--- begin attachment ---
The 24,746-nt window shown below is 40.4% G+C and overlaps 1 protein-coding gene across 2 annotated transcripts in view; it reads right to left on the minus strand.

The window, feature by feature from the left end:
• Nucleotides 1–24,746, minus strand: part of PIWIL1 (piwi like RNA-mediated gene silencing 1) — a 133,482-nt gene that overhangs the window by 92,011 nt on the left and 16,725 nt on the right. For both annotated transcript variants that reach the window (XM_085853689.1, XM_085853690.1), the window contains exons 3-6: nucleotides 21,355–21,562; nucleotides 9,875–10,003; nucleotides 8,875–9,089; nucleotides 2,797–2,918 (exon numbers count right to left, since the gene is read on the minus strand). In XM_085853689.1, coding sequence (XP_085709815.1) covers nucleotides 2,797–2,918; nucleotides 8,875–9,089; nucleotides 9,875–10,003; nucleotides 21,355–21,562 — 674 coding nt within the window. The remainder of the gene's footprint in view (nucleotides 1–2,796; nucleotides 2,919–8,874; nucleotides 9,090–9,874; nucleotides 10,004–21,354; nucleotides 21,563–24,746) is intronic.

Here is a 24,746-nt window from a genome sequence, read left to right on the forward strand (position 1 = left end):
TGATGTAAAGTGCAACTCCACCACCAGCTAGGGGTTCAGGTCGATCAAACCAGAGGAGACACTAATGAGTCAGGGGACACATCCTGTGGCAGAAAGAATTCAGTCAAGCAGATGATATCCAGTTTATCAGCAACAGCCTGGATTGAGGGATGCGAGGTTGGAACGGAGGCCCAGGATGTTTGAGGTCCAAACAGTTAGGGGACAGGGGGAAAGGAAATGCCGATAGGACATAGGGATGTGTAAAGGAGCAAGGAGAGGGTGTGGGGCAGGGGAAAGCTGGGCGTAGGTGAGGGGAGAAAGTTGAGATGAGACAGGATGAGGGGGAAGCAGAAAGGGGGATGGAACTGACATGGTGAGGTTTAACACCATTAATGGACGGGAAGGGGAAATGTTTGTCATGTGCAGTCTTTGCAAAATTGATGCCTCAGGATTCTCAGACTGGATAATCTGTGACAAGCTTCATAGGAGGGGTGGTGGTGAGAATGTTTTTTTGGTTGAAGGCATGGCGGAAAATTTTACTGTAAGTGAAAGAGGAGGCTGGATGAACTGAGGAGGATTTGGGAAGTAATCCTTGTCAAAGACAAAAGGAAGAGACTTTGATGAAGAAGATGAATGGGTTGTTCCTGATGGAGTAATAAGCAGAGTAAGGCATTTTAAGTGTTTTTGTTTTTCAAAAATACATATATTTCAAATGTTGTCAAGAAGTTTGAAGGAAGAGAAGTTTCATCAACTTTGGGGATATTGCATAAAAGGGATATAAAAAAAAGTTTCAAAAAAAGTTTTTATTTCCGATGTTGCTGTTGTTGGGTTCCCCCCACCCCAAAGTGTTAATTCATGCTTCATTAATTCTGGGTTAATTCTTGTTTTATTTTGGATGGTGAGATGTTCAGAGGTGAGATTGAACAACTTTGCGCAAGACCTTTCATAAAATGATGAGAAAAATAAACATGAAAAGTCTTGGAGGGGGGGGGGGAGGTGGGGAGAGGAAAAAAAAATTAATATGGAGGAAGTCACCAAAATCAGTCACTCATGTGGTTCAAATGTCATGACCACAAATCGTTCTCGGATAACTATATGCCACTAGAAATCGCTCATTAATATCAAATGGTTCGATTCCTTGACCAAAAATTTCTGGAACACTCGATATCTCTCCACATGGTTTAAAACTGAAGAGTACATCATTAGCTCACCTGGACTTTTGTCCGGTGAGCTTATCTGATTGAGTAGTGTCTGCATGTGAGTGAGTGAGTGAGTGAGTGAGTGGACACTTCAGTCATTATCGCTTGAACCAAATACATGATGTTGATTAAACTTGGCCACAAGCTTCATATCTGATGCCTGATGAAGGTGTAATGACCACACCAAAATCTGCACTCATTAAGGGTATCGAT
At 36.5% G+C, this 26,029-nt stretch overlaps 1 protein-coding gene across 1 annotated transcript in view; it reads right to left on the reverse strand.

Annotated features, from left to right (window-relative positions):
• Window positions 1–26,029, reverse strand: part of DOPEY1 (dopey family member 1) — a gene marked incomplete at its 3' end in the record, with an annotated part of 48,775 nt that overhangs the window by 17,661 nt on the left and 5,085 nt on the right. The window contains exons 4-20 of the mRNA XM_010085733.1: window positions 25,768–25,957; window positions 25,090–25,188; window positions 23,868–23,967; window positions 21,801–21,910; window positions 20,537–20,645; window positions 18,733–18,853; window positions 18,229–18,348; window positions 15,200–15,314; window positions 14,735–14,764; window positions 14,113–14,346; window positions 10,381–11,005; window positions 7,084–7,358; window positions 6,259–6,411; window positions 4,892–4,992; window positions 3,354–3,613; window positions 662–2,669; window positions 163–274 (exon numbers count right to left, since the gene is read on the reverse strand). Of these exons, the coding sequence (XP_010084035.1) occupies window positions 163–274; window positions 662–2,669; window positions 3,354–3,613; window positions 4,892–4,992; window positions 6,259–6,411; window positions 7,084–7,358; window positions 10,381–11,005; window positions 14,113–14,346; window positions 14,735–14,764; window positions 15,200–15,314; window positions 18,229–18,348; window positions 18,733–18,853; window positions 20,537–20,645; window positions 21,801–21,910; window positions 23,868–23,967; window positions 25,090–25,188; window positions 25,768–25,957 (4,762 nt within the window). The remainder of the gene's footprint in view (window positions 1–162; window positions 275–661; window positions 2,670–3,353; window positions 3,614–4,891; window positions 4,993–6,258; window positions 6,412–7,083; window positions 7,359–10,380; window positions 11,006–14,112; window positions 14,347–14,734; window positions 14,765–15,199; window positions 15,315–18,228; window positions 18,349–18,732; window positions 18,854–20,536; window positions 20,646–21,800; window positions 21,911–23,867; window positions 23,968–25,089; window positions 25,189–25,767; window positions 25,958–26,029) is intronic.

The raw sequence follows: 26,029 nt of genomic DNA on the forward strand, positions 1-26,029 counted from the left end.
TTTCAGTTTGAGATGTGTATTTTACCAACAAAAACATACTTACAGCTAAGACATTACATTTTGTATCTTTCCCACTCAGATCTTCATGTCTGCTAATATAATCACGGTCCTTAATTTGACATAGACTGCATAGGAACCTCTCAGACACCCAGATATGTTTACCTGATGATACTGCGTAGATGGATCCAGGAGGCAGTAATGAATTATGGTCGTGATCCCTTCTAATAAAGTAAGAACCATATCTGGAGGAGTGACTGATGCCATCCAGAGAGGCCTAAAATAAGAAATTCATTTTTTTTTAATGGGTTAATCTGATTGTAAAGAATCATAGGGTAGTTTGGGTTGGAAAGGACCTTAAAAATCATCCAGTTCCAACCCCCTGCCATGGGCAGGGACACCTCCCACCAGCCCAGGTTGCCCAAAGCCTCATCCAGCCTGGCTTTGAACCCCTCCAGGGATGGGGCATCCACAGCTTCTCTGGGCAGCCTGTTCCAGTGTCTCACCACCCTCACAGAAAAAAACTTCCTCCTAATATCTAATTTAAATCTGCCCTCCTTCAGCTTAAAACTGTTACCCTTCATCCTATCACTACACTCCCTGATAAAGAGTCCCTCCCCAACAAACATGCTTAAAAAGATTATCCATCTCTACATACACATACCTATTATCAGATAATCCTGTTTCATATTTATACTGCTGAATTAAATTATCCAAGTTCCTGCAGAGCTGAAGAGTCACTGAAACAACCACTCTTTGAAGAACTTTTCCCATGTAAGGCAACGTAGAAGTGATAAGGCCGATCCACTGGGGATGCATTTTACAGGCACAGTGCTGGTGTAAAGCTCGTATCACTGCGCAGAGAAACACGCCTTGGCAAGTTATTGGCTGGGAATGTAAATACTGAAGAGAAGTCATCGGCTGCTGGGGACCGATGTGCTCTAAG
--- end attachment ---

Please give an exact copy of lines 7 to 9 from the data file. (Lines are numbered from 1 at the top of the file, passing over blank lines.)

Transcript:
Annotated features, from left to right (window-relative positions):
• Window positions 1–26,029, reverse strand: part of DOPEY1 (dopey family member 1) — a gene marked incomplete at its 3' end in the record, with an annotated part of 48,775 nt that overhangs the window by 17,661 nt on the left and 5,085 nt on the right. The window contains exons 4-20 of the mRNA XM_010085733.1: window positions 25,768–25,957; window positions 25,090–25,188; window positions 23,868–23,967; window positions 21,801–21,910; window positions 20,537–20,645; window positions 18,733–18,853; window positions 18,229–18,348; window positions 15,200–15,314; window positions 14,735–14,764; window positions 14,113–14,346; window positions 10,381–11,005; window positions 7,084–7,358; window positions 6,259–6,411; window positions 4,892–4,992; window positions 3,354–3,613; window positions 662–2,669; window positions 163–274 (exon numbers count right to left, since the gene is read on the reverse strand). Of these exons, the coding sequence (XP_010084035.1) occupies window positions 163–274; window positions 662–2,669; window positions 3,354–3,613; window positions 4,892–4,992; window positions 6,259–6,411; window positions 7,084–7,358; window positions 10,381–11,005; window positions 14,113–14,346; window positions 14,735–14,764; window positions 15,200–15,314; window positions 18,229–18,348; window positions 18,733–18,853; window positions 20,537–20,645; window positions 21,801–21,910; window positions 23,868–23,967; window positions 25,090–25,188; window positions 25,768–25,957 (4,762 nt within the window). The remainder of the gene's footprint in view (window positions 1–162; window positions 275–661; window positions 2,670–3,353; window positions 3,614–4,891; window positions 4,993–6,258; window positions 6,412–7,083; window positions 7,359–10,380; window positions 11,006–14,112; window positions 14,347–14,734; window positions 14,765–15,199; window positions 15,315–18,228; window positions 18,349–18,732; window positions 18,854–20,536; window positions 20,646–21,800; window positions 21,911–23,867; window positions 23,968–25,089; window positions 25,189–25,767; window positions 25,958–26,029) is intronic.

The raw sequence follows: 26,029 nt of genomic DNA on the forward strand, positions 1-26,029 counted from the left end.